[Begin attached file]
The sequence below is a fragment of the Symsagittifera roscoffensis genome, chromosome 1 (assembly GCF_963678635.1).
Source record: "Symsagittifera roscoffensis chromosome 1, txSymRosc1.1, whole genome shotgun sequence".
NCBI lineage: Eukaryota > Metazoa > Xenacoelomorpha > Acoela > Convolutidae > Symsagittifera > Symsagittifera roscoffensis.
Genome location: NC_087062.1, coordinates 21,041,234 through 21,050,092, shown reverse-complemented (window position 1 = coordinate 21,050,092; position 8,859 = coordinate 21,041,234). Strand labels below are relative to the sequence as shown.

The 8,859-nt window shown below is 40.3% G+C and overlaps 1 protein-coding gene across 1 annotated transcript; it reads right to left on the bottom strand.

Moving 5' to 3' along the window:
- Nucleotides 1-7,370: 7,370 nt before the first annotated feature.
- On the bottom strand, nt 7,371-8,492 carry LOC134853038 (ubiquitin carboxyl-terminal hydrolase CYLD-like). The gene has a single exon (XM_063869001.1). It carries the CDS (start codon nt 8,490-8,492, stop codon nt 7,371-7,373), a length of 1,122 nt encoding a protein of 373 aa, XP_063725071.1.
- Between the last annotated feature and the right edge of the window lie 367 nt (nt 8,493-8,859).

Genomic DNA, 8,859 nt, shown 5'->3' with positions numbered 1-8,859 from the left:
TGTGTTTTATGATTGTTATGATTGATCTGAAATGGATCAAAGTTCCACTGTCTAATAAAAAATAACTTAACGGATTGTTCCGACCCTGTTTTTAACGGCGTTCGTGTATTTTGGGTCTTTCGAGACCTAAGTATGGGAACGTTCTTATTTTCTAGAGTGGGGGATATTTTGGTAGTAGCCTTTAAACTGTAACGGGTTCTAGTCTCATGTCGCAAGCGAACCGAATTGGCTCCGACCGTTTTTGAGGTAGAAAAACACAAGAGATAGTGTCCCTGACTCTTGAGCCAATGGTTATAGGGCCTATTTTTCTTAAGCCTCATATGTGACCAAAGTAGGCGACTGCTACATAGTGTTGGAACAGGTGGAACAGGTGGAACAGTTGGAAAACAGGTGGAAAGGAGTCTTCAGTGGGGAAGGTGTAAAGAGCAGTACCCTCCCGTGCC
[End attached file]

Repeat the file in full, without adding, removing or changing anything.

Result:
The sequence below is a fragment of the Symsagittifera roscoffensis genome, chromosome 1 (assembly GCF_963678635.1).
Source record: "Symsagittifera roscoffensis chromosome 1, txSymRosc1.1, whole genome shotgun sequence".
NCBI lineage: Eukaryota > Metazoa > Xenacoelomorpha > Acoela > Convolutidae > Symsagittifera > Symsagittifera roscoffensis.
Genome location: NC_087062.1, coordinates 21,041,234 through 21,050,092, shown reverse-complemented (window position 1 = coordinate 21,050,092; position 8,859 = coordinate 21,041,234). Strand labels below are relative to the sequence as shown.

The 8,859-nt window shown below is 40.3% G+C and overlaps 1 protein-coding gene across 1 annotated transcript; it reads right to left on the bottom strand.

Moving 5' to 3' along the window:
- Nucleotides 1-7,370: 7,370 nt before the first annotated feature.
- On the bottom strand, nt 7,371-8,492 carry LOC134853038 (ubiquitin carboxyl-terminal hydrolase CYLD-like). The gene has a single exon (XM_063869001.1). It carries the CDS (start codon nt 8,490-8,492, stop codon nt 7,371-7,373), a length of 1,122 nt encoding a protein of 373 aa, XP_063725071.1.
- Between the last annotated feature and the right edge of the window lie 367 nt (nt 8,493-8,859).

Genomic DNA, 8,859 nt, shown 5'->3' with positions numbered 1-8,859 from the left:
TGTGTTTTATGATTGTTATGATTGATCTGAAATGGATCAAAGTTCCACTGTCTAATAAAAAATAACTTAACGGATTGTTCCGACCCTGTTTTTAACGGCGTTCGTGTATTTTGGGTCTTTCGAGACCTAAGTATGGGAACGTTCTTATTTTCTAGAGTGGGGGATATTTTGGTAGTAGCCTTTAAACTGTAACGGGTTCTAGTCTCATGTCGCAAGCGAACCGAATTGGCTCCGACCGTTTTTGAGGTAGAAAAACACAAGAGATAGTGTCCCTGACTCTTGAGCCAATGGTTATAGGGCCTATTTTTCTTAAGCCTCATATGTGACCAAAGTAGGCGACTGCTACATAGTGTTGGAACAGGTGGAACAGGTGGAACAGTTGGAAAACAGGTGGAAAGGAGTCTTCAGTGGGGAAGGTGTAAAGAGCAGTACCCTCCCGTGCC